1. Individual Assignment: Case-In-Point Analysis

Select one Case-In-Point presented in Ch. 3??”5 of Environment.
Write a 700- to 900-word analysis of the selected case. In your analysis, include the following:

o Identify any unintended consequences of humankind’s activities that have led to environmental problems.
o Describe how scientific or technological activities are exacerbating or improving the existing situation.
o Discuss how a proper application of the scientific method could have helped the problem.
o Address any alternative solutions beyond the scientific method.
• Format your analysis consistent with APA guidelines.

• Flow of Energy Through Ecosystems 59
o
• C ASE IN POINT
o
• HOW HUMANS HAVE AFFECTED THE ANTARCTIC FOOD WEB
o
• Although the icy waters around Antarctica may seem an inhospitable environment, a
• complex food web is found there. The base of the food web consists of microscopic,
• photosynthetic algae present in vast numbers in the well-lit, nutrient-rich water. A huge
• population of herbivores??”tiny shrimplike krill??”eat these marine algae (Figure 3.11).
• Krill, in turn, support a variety of larger animals. A major consumer of krill is the baleen
• whale, which filters krill out of the frigid water. Baleen whales include blue whales,
• humpback whales, and right whales. Squid and fishes also consume krill in great quantities.
• These, in turn, are eaten by other carnivores: toothed whales such as the sperm
• whale, elephant seals and leopard seals, king penguins and emperor penguins, and birds
• such as the albatross and the petrel.
• Humans have had an impact on the Antarctic food web as they have had on most
• other ecosystems. Before the advent of whaling, baleen whales consumed huge quantities
• of krill. Until a global ban on hunting large whales was enacted in 1986, whaling
• steadily reduced the number of large baleen whales in Antarctic waters. As a result
• of fewer whales eating krill, more krill became available for
• other krill-eating animals, whose populations increased.
• Now that commercial whaling is regulated, it is hoped that
• the number of large baleen whales will slowly increase, and that
• appears to be the case for some species. However, the populations
• of most baleen whales in the Southern Hemisphere are still
• a fraction of their pre-whaling levels. It is not known whether
• baleen whales will return to their former position of dominance
• in terms of krill consumption in the food web. Biologists will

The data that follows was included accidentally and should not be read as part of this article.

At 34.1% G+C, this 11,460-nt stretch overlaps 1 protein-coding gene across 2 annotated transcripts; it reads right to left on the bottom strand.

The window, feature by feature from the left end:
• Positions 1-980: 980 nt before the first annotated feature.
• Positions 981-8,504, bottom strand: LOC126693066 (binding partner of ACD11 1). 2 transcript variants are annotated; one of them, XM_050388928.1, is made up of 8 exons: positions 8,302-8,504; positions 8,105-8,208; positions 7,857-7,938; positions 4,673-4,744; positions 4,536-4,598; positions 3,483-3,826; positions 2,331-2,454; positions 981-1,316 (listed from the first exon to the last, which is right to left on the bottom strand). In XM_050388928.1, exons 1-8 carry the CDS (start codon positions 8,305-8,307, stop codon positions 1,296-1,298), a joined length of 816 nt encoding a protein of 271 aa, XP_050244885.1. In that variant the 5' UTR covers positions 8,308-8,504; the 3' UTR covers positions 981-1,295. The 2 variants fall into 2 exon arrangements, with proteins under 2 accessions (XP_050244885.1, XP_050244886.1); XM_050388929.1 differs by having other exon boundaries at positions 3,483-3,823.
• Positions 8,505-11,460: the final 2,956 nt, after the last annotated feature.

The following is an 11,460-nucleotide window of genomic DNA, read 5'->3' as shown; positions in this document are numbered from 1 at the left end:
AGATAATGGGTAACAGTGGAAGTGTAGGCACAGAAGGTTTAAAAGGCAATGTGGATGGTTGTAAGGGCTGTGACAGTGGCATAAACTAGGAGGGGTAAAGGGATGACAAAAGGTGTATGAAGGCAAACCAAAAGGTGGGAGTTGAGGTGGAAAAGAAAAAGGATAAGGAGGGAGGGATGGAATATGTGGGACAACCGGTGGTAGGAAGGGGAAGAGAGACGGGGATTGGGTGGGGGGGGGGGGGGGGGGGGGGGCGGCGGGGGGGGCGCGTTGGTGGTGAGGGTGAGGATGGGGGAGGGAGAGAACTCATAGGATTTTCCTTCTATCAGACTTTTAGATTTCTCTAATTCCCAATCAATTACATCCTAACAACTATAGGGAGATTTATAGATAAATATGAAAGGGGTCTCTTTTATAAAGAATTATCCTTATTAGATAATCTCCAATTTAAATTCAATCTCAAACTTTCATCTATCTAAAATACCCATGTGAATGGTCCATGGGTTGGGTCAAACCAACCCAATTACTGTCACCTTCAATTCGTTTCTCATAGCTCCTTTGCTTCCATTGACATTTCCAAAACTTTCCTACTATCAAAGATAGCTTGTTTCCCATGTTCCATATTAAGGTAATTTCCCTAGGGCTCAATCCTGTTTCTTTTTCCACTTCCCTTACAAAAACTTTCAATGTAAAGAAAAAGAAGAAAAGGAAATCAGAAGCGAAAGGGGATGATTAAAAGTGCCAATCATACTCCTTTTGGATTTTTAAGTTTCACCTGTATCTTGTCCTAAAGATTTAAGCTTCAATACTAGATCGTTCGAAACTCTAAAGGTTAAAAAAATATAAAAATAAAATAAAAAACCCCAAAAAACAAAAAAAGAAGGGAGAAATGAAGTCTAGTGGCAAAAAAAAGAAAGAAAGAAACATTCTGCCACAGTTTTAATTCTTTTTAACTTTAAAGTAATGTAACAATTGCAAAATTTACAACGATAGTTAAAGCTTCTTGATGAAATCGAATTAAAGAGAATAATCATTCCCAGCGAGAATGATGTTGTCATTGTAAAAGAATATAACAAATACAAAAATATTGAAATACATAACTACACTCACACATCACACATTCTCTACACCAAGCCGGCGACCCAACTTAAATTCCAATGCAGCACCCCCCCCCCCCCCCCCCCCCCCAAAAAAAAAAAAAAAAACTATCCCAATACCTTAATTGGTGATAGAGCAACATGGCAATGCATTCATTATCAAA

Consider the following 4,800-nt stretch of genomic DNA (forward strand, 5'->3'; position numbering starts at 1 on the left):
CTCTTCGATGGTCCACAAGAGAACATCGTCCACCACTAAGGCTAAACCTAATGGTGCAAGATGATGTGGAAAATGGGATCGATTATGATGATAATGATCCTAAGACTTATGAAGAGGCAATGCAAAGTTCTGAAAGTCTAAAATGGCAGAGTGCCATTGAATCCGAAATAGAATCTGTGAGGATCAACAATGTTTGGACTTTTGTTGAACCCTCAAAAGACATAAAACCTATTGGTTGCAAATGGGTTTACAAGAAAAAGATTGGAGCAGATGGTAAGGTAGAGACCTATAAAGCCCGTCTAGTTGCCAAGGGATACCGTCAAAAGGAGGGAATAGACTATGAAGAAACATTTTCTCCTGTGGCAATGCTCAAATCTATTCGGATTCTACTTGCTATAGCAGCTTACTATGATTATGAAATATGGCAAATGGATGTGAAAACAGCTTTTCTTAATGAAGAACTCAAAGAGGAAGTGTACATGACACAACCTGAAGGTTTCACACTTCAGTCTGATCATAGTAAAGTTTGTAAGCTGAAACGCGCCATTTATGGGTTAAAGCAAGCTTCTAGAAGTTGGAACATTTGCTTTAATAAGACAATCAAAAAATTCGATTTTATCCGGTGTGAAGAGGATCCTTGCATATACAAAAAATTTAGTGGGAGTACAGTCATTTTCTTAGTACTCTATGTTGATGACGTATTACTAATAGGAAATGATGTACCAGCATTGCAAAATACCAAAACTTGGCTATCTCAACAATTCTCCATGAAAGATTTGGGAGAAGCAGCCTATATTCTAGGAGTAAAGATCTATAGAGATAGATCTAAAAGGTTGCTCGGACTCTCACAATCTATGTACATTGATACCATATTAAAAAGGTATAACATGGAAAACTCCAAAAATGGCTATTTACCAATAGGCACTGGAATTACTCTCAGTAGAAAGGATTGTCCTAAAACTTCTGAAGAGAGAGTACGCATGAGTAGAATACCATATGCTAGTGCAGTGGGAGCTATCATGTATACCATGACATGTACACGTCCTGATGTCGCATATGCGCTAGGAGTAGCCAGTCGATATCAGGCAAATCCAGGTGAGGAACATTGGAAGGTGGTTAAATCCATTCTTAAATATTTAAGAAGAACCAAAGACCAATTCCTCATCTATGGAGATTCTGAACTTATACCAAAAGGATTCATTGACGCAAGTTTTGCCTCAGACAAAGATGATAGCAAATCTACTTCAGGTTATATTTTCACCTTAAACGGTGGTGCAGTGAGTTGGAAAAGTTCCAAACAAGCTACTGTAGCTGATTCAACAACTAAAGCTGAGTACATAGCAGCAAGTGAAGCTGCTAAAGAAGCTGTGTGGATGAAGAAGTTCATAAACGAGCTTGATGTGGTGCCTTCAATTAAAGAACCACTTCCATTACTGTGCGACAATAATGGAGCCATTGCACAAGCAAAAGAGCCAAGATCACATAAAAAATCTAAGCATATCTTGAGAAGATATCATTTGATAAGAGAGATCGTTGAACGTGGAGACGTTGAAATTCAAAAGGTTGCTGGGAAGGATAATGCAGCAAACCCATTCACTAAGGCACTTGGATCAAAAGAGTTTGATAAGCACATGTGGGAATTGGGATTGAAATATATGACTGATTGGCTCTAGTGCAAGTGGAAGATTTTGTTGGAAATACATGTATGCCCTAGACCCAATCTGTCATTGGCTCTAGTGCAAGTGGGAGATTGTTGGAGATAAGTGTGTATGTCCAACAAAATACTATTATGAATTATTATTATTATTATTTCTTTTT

• monitor changes in the Antarctic food web as the whale populations
• recover.
• Thinning of the ozone layer in the stratospheric region of the
• atmosphere over Antarctica has the potential to cause long-term
• effects on the entire Antarctic food web. Ozone thinning allows
• more of the sun’s ultraviolet radiation to penetrate to Earth’s surface.
• Ultraviolet radiation contains more energy than visible light
• and can break the chemical bonds of some biologically important molecules, such as
• deoxyribonucleic acid (DNA). Scientists are concerned that ozone thinning over Antarctica
• may damage the algae that form the base of the food web in the Southern Ocean. Increased
• ultraviolet radiation is penetrating the surface waters around Antarctica, and algal productivity
• has declined, probably as a result of increased exposure to ultraviolet radiation.
• (The problem of stratospheric ozone depletion is discussed in detail in Chapter 20.)
• Another human-induced change that may be responsible for declines in certain
• Antarctic populations is global climate change. As the water has warmed in recent
• decades around Antarctica, less pack ice has formed during winter months. Large
• numbers of marine algae are found in and around the pack ice, providing a critical
• supply of food for the krill, which reproduce in the area. Years with below-average pack
• ice cover mean fewer algae, which mean fewer krill reproducing. Scientists have demonstrated
• that low krill abundance coincides with unsuccessful breeding seasons for penguins
• and fur seals, which struggle to find food during warmer winters. Scientists are
• concerned that climate change will continue to decrease the amount of pack ice, which
• will reverberate through the food web. (Global climate change, including the effect on
• Adélie penguins in Antarctica, is discussed in Chapter 21.)
• To complicate matters, some commercial fishermen have started to harvest krill
• to make fishmeal for aquaculture industries (discussed in Chapter 19). Scientists worry
• that the human harvest of krill may endanger the many marine animals that depend
• on krill for food. ?